Yesterday, Denton voters approved a ban on fracking within city limits by a margin of 59% to 41%.
In the case of a ban, mineral rights holders announced that they were prepared to challenge the measure in court. Delays in permitting have already made the city a target of legal action. The Associated Press reports that “Denton lawyer Charles Chandler Davis filed a lawsuit in Denton County [in September] on behalf of Arsenal Minerals and Royalty, NASA Energy Corp. and his son’s trust fund, claiming more than $1 million in damages.”
Denton Mayor Chris Watts said that the city would be prepared for such suits: “The City Council is committed to defending the ordinance and will exercise the legal remedies that are available to us should the ordinance be challenged,” Watts said in a statement.
Some Texas legal experts believe that the Denton ban could push the state to assert its claim on mineral rights, according to the Fort Worth Star-Telegram:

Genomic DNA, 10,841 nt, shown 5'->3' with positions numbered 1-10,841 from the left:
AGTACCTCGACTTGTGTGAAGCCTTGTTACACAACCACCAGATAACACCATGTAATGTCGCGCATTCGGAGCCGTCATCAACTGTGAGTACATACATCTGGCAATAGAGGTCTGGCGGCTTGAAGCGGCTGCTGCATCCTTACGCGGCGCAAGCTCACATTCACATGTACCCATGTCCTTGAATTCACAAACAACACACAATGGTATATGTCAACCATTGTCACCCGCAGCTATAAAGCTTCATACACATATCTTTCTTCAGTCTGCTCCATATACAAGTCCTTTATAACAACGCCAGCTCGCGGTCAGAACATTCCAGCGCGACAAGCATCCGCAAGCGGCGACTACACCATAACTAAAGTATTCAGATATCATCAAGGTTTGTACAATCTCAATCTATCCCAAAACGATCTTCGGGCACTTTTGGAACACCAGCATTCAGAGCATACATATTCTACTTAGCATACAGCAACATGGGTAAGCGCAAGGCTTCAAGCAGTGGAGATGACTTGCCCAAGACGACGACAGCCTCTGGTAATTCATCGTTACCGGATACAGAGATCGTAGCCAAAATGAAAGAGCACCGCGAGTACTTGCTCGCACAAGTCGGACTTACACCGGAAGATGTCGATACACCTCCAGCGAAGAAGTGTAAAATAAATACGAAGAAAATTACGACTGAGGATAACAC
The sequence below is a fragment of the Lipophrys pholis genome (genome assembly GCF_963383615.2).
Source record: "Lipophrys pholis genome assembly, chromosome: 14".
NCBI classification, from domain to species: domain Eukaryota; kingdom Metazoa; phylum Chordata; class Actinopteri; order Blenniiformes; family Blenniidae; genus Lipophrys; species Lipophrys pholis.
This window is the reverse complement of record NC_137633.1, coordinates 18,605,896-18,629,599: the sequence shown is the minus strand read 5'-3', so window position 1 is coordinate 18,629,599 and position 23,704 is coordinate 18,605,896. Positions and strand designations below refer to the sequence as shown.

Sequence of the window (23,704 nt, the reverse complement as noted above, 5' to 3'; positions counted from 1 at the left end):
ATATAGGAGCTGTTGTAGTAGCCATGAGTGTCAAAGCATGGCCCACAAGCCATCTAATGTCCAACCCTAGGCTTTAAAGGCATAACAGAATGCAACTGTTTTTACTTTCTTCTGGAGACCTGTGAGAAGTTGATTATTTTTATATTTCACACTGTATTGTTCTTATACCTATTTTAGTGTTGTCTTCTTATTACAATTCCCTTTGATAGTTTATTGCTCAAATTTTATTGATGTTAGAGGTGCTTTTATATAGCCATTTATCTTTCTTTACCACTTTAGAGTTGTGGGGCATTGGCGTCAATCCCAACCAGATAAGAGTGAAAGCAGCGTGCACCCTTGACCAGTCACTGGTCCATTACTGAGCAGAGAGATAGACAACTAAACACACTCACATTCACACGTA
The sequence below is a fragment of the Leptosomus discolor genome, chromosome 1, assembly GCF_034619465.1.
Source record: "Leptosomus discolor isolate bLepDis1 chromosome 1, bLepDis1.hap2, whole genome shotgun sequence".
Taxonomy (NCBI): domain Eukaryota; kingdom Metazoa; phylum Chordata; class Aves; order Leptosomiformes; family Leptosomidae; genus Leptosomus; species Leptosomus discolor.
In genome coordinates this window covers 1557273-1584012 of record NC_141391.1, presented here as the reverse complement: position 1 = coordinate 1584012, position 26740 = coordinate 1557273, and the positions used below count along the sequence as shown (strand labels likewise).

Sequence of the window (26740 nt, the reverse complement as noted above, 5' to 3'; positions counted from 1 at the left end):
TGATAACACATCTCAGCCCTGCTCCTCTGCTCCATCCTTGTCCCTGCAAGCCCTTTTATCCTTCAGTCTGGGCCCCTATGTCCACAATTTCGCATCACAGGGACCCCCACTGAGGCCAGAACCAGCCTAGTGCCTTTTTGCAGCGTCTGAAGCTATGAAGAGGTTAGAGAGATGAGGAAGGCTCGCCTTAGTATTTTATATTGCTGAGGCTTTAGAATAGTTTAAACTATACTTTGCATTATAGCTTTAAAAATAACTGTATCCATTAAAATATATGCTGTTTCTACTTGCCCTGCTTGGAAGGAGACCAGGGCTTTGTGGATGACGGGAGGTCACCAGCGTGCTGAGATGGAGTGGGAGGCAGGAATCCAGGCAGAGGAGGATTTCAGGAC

Outgoing Texas Land Commissioner Jerry Patterson said the state has mineral interests in Denton and he won’t rule out going to court to protect them. “What specific legal action that would be, I don’t know, but I’m confident that is what we would do,” he said.
[State Rep. Phil] King said he would be among several lawmakers who would offer legislation that would prohibit cities from enacting such bans. He said there needs to be uniform regulation of the industry statewide.
In nearby Mansfield, Texas, the Mansfield Gas Awareness Group is leading an effort to increase setback requirements to 1,500 feet up from the current 600-foot ordinance. The Fort Worth Star-Telegram reports that “Ed Ireland, executive director of the Barnett Shale Energy Education Council, said the overall impact — particularly a 1,500-foot setback — could create a ‘de facto ban’ since it takes at least 200 acres on a site to meet the qualifications.”